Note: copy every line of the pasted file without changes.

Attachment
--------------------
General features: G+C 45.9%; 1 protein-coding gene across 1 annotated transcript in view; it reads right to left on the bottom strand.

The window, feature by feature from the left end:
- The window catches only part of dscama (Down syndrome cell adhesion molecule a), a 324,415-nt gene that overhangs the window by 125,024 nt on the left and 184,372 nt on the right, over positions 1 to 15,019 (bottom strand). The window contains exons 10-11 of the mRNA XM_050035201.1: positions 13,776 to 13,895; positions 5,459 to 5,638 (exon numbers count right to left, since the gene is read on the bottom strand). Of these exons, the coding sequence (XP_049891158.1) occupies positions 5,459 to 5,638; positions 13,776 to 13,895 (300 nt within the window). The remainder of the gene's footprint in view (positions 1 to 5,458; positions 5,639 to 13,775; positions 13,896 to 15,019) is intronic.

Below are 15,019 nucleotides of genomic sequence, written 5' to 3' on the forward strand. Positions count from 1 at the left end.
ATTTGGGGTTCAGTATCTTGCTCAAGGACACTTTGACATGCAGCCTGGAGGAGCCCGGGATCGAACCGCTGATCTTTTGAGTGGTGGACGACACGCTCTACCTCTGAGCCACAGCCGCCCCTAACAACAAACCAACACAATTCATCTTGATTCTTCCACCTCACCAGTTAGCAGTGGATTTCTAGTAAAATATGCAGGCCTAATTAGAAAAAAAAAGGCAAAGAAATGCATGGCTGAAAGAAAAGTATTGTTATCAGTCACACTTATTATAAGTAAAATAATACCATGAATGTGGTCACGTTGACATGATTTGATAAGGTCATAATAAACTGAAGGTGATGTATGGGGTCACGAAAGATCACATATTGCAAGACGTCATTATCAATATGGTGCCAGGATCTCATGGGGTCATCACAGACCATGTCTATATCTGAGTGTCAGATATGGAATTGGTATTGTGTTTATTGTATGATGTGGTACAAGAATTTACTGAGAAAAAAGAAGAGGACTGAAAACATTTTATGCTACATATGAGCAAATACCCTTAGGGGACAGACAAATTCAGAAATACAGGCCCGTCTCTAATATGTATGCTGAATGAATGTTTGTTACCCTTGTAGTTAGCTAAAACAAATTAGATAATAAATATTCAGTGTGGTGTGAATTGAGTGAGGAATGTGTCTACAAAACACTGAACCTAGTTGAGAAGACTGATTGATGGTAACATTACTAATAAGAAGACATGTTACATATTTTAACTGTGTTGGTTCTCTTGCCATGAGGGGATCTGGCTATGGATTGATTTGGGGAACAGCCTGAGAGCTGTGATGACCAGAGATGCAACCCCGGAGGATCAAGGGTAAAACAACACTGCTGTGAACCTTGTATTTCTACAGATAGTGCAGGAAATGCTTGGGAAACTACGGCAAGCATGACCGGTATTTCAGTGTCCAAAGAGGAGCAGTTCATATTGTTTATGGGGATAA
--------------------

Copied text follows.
General features: G+C 45.9%; 1 protein-coding gene across 1 annotated transcript in view; it reads right to left on the bottom strand.

The window, feature by feature from the left end:
- The window catches only part of dscama (Down syndrome cell adhesion molecule a), a 324,415-nt gene that overhangs the window by 125,024 nt on the left and 184,372 nt on the right, over positions 1 to 15,019 (bottom strand). The window contains exons 10-11 of the mRNA XM_050035201.1: positions 13,776 to 13,895; positions 5,459 to 5,638 (exon numbers count right to left, since the gene is read on the bottom strand). Of these exons, the coding sequence (XP_049891158.1) occupies positions 5,459 to 5,638; positions 13,776 to 13,895 (300 nt within the window). The remainder of the gene's footprint in view (positions 1 to 5,458; positions 5,639 to 13,775; positions 13,896 to 15,019) is intronic.

Below are 15,019 nucleotides of genomic sequence, written 5' to 3' on the forward strand. Positions count from 1 at the left end.
ATTTGGGGTTCAGTATCTTGCTCAAGGACACTTTGACATGCAGCCTGGAGGAGCCCGGGATCGAACCGCTGATCTTTTGAGTGGTGGACGACACGCTCTACCTCTGAGCCACAGCCGCCCCTAACAACAAACCAACACAATTCATCTTGATTCTTCCACCTCACCAGTTAGCAGTGGATTTCTAGTAAAATATGCAGGCCTAATTAGAAAAAAAAAGGCAAAGAAATGCATGGCTGAAAGAAAAGTATTGTTATCAGTCACACTTATTATAAGTAAAATAATACCATGAATGTGGTCACGTTGACATGATTTGATAAGGTCATAATAAACTGAAGGTGATGTATGGGGTCACGAAAGATCACATATTGCAAGACGTCATTATCAATATGGTGCCAGGATCTCATGGGGTCATCACAGACCATGTCTATATCTGAGTGTCAGATATGGAATTGGTATTGTGTTTATTGTATGATGTGGTACAAGAATTTACTGAGAAAAAAGAAGAGGACTGAAAACATTTTATGCTACATATGAGCAAATACCCTTAGGGGACAGACAAATTCAGAAATACAGGCCCGTCTCTAATATGTATGCTGAATGAATGTTTGTTACCCTTGTAGTTAGCTAAAACAAATTAGATAATAAATATTCAGTGTGGTGTGAATTGAGTGAGGAATGTGTCTACAAAACACTGAACCTAGTTGAGAAGACTGATTGATGGTAACATTACTAATAAGAAGACATGTTACATATTTTAACTGTGTTGGTTCTCTTGCCATGAGGGGATCTGGCTATGGATTGATTTGGGGAACAGCCTGAGAGCTGTGATGACCAGAGATGCAACCCCGGAGGATCAAGGGTAAAACAACACTGCTGTGAACCTTGTATTTCTACAGATAGTGCAGGAAATGCTTGGGAAACTACGGCAAGCATGACCGGTATTTCAGTGTCCAAAGAGGAGCAGTTCATATTGTTTATGGGGATAA